Week of May 5, 2003
Snapshot from the Field
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Big, Green and Mainstream:
New Toyota Complex Wins Prestigious Environmental Awardby JACK LYNE, Site Selection Executive Editor
of Interactive Publishing
TORRANCE, Calif. It's not easy being green, as Kermit the Frog - and just about anyone involved in building and operating corporate facilities - can tell you.
But facilities can be both green and big - and mainstream and cost-effective to boot - Toyota Motor Sales U.S.A. (TMS at www.toyota.com) has demonstrated. TMS recently opened the doors to an US$87-million, 624,000-sq.-ft. (56,160-sq.-m.) sales office complex that's the biggest building ever to win prestigious Gold Level Certification from the U.S. Green Building Council's (USGBC at www.usgbc.org) Leadership in Energy and Environmental Design (LEED) program.
Located in metro Los Angeles in Torrance, the building is awash in environmentally friendly features. At the same time, though, it's anything but merely a costs-be-damned, do-good environmental demonstration, company officials emphasized at the facility's opening. Instead, solid business principles drove design and construction, they explained.
"Every decision along the way had to make good business sense and fall within budget guidelines," said Robert Pitts, Toyota group vice president for administrative services.
"As we were able to find things that were more sustainable from a product standpoint, we could demonstrate to senior management that these things didn't have to cost more, and they weren't oddities," TMS Corporate Manager of Real Estate and Facilities Sanford Smith told Site Selection in describing the company's overall "Process Green" initiative. "They were mainstream types of decisions that were being made in the materials and products we were specifying."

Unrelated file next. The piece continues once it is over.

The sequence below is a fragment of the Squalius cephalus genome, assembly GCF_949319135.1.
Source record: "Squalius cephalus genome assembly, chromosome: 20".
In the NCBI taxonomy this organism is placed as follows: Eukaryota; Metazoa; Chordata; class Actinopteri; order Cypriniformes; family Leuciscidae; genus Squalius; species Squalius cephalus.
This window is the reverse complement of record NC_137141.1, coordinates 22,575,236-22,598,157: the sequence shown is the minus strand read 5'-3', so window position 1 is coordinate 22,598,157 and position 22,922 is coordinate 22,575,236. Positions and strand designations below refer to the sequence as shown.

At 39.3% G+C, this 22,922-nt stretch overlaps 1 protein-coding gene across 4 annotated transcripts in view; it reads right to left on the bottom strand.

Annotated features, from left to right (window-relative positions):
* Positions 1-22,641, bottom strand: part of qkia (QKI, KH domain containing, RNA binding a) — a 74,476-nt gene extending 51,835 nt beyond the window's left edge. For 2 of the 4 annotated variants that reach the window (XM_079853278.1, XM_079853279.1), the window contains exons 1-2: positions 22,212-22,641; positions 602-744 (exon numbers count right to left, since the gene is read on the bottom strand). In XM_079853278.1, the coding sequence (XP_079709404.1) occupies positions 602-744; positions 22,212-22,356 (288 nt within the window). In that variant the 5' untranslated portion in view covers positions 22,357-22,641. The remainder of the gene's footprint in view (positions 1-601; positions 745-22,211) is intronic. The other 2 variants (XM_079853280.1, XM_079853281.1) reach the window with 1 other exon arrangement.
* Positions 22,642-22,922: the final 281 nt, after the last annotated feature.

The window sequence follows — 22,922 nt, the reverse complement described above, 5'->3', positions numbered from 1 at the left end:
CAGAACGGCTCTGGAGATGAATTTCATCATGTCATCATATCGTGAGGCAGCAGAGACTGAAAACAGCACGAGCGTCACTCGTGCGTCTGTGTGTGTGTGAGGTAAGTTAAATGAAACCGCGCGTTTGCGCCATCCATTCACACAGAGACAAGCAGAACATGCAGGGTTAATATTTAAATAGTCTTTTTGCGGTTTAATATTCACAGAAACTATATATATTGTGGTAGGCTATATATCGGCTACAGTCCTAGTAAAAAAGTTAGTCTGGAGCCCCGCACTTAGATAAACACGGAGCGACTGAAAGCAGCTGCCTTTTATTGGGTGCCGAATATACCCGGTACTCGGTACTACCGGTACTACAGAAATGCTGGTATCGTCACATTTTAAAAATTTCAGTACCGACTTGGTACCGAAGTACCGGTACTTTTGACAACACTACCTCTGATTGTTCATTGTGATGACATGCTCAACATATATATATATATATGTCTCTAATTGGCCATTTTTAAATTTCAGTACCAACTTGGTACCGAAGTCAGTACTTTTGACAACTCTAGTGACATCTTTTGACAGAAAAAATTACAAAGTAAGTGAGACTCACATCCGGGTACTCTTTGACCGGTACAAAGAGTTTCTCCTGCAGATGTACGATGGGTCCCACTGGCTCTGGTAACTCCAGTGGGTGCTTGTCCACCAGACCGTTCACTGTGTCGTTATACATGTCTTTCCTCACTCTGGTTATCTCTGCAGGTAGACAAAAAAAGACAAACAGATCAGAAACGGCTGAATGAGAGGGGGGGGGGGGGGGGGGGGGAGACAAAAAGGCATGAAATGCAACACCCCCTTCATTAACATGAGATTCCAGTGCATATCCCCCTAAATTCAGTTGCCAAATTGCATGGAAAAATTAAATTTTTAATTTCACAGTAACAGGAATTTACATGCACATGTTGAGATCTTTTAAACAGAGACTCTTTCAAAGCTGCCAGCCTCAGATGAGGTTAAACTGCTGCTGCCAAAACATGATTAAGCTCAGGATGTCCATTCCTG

(For more details on Process Green and Smith's comments, see "The Green Team" from the January 2003 Site Selection.)
Environmentally Friendly Facilities 'Don't
As Pitts noted at the new building's opening, "We wanted to show that building an environmentally sensitive office complex does not have to be limited to small or unique projects - or ones with inflated budgets."
The office complex is also important in light of a frequent contention by many environmental activists - namely, that building construction, particularly with large projects, causes the most long-term ecological damage.
"Office buildings have a significant impact on the environment, using about one-third of the electricity and 12 percent of the drinking water in the U.S.," said Christine Ervin, USGBC president & CEO. The voluntary, consensus-driven organization's 1,000 members include not only government agencies and environmental organizations, but also many prominent private-sector concerns - including, for instance, the American Institute of Architects, Bovis Lend Lease, Herman Miller, Johnson Controls and Turner Construction.
"Fortunately, there are ways to reduce the environmental impact buildings have, while also enhancing the overall work environment," Ervin said in describing Toyota's newly dedicated complex. "This complex demonstrates what can be accomplished when concern for the environment plays a role in every aspect of the design and building process."
95% of Building Content RecycledThe TMS complex's design and building fashioned a host of features meriting Gold Certification from the USGBC's LEED initiative, including:
Widespread use of recycled content: Ninety-five percent of the new facility is made from recycled content, according to LEED calculations. The recycled content includes the complex's more than 250 miles (400 kilometers) of reinforced steel - materials primarily made from recycled automobiles.